Similarly, when faced with US opposition to joining the International Space Station, China turned its nominal isolation to its advantage. In constructing their own space stations, the Chinese exploration of the impact of long-term human habitation in space is uniquely its own. Furthermore, many of the biological experiments that run on these stations (such as the recent experiment involving silkworms and designed by Hong Kong secondary school students) have a distinctly Chinese flavor.
Although space observers often note that a considerable amount of China’s rocketry and space modules are in fact based on Russian designs, Tiangong 1 – the experimental precursor to the recently launched Tiangong 2 – is almost entirely an indigenous Chinese design. In fact, the Shenzhou launch vehicle itself, though based on Soyuz, is considerably larger and more functional.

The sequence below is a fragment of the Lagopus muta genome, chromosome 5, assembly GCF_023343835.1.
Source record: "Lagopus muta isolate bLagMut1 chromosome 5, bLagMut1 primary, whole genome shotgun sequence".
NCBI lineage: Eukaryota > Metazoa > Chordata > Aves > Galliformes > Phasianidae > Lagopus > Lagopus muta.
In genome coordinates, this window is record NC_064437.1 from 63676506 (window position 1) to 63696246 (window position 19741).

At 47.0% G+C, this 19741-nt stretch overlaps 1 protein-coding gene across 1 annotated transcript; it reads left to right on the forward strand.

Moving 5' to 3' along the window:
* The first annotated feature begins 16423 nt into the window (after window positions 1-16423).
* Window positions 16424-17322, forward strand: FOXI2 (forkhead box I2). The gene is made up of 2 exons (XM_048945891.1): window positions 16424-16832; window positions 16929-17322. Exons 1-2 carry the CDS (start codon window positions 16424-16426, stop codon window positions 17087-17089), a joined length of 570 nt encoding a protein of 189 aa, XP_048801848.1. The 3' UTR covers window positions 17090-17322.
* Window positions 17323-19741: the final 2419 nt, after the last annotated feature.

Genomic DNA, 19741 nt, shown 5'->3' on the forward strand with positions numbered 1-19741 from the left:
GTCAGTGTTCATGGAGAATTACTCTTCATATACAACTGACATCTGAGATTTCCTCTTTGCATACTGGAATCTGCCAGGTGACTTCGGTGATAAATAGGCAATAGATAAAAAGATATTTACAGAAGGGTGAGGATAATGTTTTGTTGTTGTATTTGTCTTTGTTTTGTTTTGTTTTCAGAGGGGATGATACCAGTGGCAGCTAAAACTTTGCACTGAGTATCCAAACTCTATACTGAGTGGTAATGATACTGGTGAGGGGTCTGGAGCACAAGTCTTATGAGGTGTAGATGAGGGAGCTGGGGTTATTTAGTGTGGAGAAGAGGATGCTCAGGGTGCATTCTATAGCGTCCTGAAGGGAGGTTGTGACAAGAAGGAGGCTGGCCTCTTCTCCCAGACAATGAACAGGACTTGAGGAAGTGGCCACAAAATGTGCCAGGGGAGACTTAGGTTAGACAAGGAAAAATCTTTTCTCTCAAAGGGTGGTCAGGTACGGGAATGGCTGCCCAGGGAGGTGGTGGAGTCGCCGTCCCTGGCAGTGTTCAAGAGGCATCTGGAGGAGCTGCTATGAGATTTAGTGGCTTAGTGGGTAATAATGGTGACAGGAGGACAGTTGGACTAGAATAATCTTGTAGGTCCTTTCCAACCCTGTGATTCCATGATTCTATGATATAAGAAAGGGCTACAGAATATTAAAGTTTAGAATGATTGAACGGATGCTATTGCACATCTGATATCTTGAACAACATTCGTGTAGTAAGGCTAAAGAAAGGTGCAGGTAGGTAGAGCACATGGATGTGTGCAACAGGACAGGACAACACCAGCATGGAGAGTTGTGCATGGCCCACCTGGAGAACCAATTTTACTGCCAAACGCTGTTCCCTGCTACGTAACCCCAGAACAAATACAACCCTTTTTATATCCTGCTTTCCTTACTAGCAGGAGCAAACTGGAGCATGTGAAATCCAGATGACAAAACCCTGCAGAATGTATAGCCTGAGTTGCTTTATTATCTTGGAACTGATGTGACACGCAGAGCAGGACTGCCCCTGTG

Rather than understanding these as Chinese adaptations of foreign technologies, it would be more meaningful to understand them as stepping stones to an ambitious and entirely Chinese space station program. While the ISS will continue to develop in an international modular formation, China will follow Tiangong 2 up with Tiangong 3 in 2022. This is not a tale of Chinese exclusion; this is a tale of two different paths to establishing a permanent presence in orbit.
In short, China is not doing its own thing in space because it has no choice, but because some of its objectives and interests are different. Therefore, any attempts at explaining Chinese space efforts as catching up with the West makes as little sense as trying to understand Wan Hu in the context of Galileo. If we look to the future, there is nothing to suggest that historians of technology a hundred years from now will be as comfortable as we are at folding China’s spacefaring accomplishments in with the “more sophisticated” efforts of the West.